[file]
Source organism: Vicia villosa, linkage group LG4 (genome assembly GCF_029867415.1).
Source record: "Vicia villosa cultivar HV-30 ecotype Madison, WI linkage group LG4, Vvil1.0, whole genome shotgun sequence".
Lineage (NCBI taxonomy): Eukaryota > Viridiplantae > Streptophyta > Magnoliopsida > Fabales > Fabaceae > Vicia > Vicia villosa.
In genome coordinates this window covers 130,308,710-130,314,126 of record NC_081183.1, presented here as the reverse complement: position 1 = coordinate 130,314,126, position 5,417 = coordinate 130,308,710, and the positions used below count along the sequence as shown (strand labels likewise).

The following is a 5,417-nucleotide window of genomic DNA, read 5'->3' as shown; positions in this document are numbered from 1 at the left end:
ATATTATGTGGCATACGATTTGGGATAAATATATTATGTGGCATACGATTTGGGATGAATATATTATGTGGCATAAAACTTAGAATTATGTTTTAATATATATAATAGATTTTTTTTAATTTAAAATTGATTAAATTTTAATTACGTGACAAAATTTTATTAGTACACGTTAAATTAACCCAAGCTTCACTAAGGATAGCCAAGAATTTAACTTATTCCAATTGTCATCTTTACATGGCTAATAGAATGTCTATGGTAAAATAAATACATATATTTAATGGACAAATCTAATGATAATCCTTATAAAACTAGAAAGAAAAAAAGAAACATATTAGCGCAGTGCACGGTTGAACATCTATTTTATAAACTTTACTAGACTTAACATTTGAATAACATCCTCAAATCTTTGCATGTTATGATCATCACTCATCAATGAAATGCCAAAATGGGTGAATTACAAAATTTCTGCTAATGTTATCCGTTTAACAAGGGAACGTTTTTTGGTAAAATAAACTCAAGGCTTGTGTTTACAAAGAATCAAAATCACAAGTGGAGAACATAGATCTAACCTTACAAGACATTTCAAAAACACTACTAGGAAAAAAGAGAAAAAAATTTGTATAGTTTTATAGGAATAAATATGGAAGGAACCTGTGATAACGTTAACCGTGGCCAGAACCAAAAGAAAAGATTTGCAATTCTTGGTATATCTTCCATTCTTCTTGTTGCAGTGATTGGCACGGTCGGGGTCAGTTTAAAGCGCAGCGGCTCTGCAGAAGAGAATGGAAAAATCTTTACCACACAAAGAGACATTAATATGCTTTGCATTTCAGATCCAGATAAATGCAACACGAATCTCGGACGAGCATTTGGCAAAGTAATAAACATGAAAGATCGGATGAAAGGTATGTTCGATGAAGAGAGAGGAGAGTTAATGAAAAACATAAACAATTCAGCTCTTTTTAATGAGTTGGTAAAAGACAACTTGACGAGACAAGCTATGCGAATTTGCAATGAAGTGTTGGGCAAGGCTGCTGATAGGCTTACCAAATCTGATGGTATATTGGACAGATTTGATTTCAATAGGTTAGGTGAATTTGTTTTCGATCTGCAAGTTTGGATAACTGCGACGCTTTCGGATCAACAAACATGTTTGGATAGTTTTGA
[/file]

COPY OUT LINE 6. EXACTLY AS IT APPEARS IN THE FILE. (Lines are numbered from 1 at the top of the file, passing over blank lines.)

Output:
ATATTATGTGGCATACGATTTGGGATAAATATATTATGTGGCATACGATTTGGGATGAATATATTATGTGGCATAAAACTTAGAATTATGTTTTAATATATATAATAGATTTTTTTTAATTTAAAATTGATTAAATTTTAATTACGTGACAAAATTTTATTAGTACACGTTAAATTAACCCAAGCTTCACTAAGGATAGCCAAGAATTTAACTTATTCCAATTGTCATCTTTACATGGCTAATAGAATGTCTATGGTAAAATAAATACATATATTTAATGGACAAATCTAATGATAATCCTTATAAAACTAGAAAGAAAAAAAGAAACATATTAGCGCAGTGCACGGTTGAACATCTATTTTATAAACTTTACTAGACTTAACATTTGAATAACATCCTCAAATCTTTGCATGTTATGATCATCACTCATCAATGAAATGCCAAAATGGGTGAATTACAAAATTTCTGCTAATGTTATCCGTTTAACAAGGGAACGTTTTTTGGTAAAATAAACTCAAGGCTTGTGTTTACAAAGAATCAAAATCACAAGTGGAGAACATAGATCTAACCTTACAAGACATTTCAAAAACACTACTAGGAAAAAAGAGAAAAAAATTTGTATAGTTTTATAGGAATAAATATGGAAGGAACCTGTGATAACGTTAACCGTGGCCAGAACCAAAAGAAAAGATTTGCAATTCTTGGTATATCTTCCATTCTTCTTGTTGCAGTGATTGGCACGGTCGGGGTCAGTTTAAAGCGCAGCGGCTCTGCAGAAGAGAATGGAAAAATCTTTACCACACAAAGAGACATTAATATGCTTTGCATTTCAGATCCAGATAAATGCAACACGAATCTCGGACGAGCATTTGGCAAAGTAATAAACATGAAAGATCGGATGAAAGGTATGTTCGATGAAGAGAGAGGAGAGTTAATGAAAAACATAAACAATTCAGCTCTTTTTAATGAGTTGGTAAAAGACAACTTGACGAGACAAGCTATGCGAATTTGCAATGAAGTGTTGGGCAAGGCTGCTGATAGGCTTACCAAATCTGATGGTATATTGGACAGATTTGATTTCAATAGGTTAGGTGAATTTGTTTTCGATCTGCAAGTTTGGATAACTGCGACGCTTTCGGATCAACAAACATGTTTGGATAGTTTTGA